After a hot and busy summer, your lawn can be a little worn out. Properly timed aeration helps to refresh and revitalize the grass in your yard by counteracting the effects of compacted soil and thatch- two conditions that often show up in the heavily used areas of a lawn. With aeration you are creating openings in the soil to help air, water and nutrients better reach the roots of your grass. In other words, you are helping your lawn to breathe. The results of aeration speak for themselves in a lusher and healthier turf.

But you may be wondering when is the best time to aerate your grass if you live in New England. We’ll answer that below and offer some tips for what you can do immediately before and after aeration to both maximize its affect and limit the appearance of opportunistic weeds.

Why Do You Need to Aerate Your Lawn?

For grass to remain healthy and grow to its fullest, its roots need access to sufficient air, water and nutrients. But when soil becomes compacted or there is a significant layer of thatch developing on the surface of your lawn, then the delicate roots are unable to reach these essential elements.

With compacted soil, the various particles in your soil have become pressed together so that there is very little space between them. Sometimes this is a result of heavy foot or machinery traffic; other times there could be a significant level of clay mixed in with your soil. Thatch on the other hand, is a tight mesh of living and dead stems, leaves, and roots that forms on the surface of the lawn, right between the soil and grass. Some rapidly spreading grasses, such as Kentucky bluegrass, are more prone to thatch build up.

A mere ½ inch layer of either compacted soil or thatch can significantly inhibit the flow of essential elements to your grass, and when stressful conditions arise, such as extreme heat or little rainfall, it will have limited endurance. Eventually, the grass in your lawn will thin out and die.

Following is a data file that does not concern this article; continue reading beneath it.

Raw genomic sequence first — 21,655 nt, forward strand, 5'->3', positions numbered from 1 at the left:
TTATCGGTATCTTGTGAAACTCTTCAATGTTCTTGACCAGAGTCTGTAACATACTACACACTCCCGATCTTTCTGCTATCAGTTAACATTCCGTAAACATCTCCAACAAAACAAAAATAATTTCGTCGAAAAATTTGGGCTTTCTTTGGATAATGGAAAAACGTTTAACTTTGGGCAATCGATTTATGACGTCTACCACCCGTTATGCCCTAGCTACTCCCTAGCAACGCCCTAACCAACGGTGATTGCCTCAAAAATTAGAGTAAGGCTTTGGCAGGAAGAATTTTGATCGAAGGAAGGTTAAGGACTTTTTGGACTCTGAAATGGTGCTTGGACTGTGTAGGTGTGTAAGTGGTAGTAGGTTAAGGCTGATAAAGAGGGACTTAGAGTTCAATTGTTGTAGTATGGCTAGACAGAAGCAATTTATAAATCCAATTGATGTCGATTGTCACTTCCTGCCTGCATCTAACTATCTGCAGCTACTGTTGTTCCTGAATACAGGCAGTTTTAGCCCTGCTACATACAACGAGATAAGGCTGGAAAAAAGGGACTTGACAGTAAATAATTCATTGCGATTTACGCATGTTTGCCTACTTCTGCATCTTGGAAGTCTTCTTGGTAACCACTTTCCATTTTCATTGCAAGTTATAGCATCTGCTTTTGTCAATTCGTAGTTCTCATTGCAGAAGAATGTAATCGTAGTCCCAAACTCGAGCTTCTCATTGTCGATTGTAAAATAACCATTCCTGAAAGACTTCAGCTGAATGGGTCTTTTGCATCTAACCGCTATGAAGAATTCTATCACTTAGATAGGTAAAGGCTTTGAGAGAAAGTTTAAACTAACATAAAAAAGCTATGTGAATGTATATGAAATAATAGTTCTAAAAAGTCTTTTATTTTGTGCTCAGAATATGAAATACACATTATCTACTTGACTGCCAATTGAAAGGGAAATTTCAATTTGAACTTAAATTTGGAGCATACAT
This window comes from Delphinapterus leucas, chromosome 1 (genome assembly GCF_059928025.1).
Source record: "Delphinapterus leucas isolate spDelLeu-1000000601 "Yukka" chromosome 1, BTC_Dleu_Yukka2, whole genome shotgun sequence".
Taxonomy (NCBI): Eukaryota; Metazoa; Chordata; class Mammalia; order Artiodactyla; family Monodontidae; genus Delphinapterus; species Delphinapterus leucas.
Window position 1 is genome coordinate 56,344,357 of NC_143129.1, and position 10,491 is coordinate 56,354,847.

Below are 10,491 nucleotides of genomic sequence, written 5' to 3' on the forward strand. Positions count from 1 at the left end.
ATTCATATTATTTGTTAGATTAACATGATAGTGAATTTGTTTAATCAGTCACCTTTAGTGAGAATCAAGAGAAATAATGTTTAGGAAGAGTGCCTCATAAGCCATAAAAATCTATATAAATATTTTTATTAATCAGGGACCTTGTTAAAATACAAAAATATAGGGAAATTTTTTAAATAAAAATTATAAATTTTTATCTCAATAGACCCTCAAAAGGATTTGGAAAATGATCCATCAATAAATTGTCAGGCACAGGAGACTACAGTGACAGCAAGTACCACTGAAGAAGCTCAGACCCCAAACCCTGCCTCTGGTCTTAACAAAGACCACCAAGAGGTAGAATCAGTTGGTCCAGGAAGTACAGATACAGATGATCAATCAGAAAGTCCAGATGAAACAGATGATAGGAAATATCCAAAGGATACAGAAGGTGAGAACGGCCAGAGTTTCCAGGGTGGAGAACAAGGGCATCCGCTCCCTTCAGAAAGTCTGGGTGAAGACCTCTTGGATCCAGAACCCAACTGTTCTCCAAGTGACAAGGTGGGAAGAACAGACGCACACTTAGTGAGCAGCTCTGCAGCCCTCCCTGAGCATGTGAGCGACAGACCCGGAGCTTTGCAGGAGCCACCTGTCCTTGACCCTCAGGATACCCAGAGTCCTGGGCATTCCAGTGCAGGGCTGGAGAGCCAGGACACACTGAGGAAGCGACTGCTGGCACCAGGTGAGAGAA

Aeration prevents this scenario. It involves punching holes into your lawn with either a  a spike aerator or a plug aerator. A spike aerator is basically a set of tines or a fork that pokes holes into the ground, whereas plug aerators actually remove a plug of grass and soil from the lawn. Once completed, aeration allows moisture, oxygen, and nutrients to reach grass roots. It also helps break up thatch.

When is the Best Time to Aerate?

It’s best to aerate your lawn right before or during your turf’s peak growth period. Though aeration is good for your lawn, it can actually cause damage to your grass if it’s not properly timed.

The type of grass you have in your lawn will largely determine the best time of year to aerate. In New England, if you have a cool-season grass, such as bluegrass, fescue, and ryegrass, it’s best to aerate during the fall growth period. Your grass will start growing again as the temperature drops, so it’s a good time to aerate and loosen up any compacted soil. But, you need to do it early enough for the grass to recover before it needs to prepare for the winter months ahead. For best results, you should try to aerate your lawn sometime during the last week of August till the second week of September. Just don’t do it before a major rain. Aeration should never be performed when your turf is wet enough to be muddy.

What Should You Do After Aeration?

After you’ve finished aerating your lawn, here are a few tips to keep in mind in order to maximize the benefits:

  • First, you should let all the soil plugs or any loose clumps of soil dry where they fell. These bits of soil are actually beneficial to your lawn as they will help promote growth.
  • Watering your lawn after aeration is always a good idea.
  • Applying fertilizer shortly after aeration will help your grass grow quicker and result in a fuller turf.
  • For cool-season grasses, the best time to overseed a lawn is right after aeration since the resulting holes help seeds germinate.
  • If you are not planning on reseeding your yard, then you can spread an application of weed killer to keep weeds from springing up in and around the holes.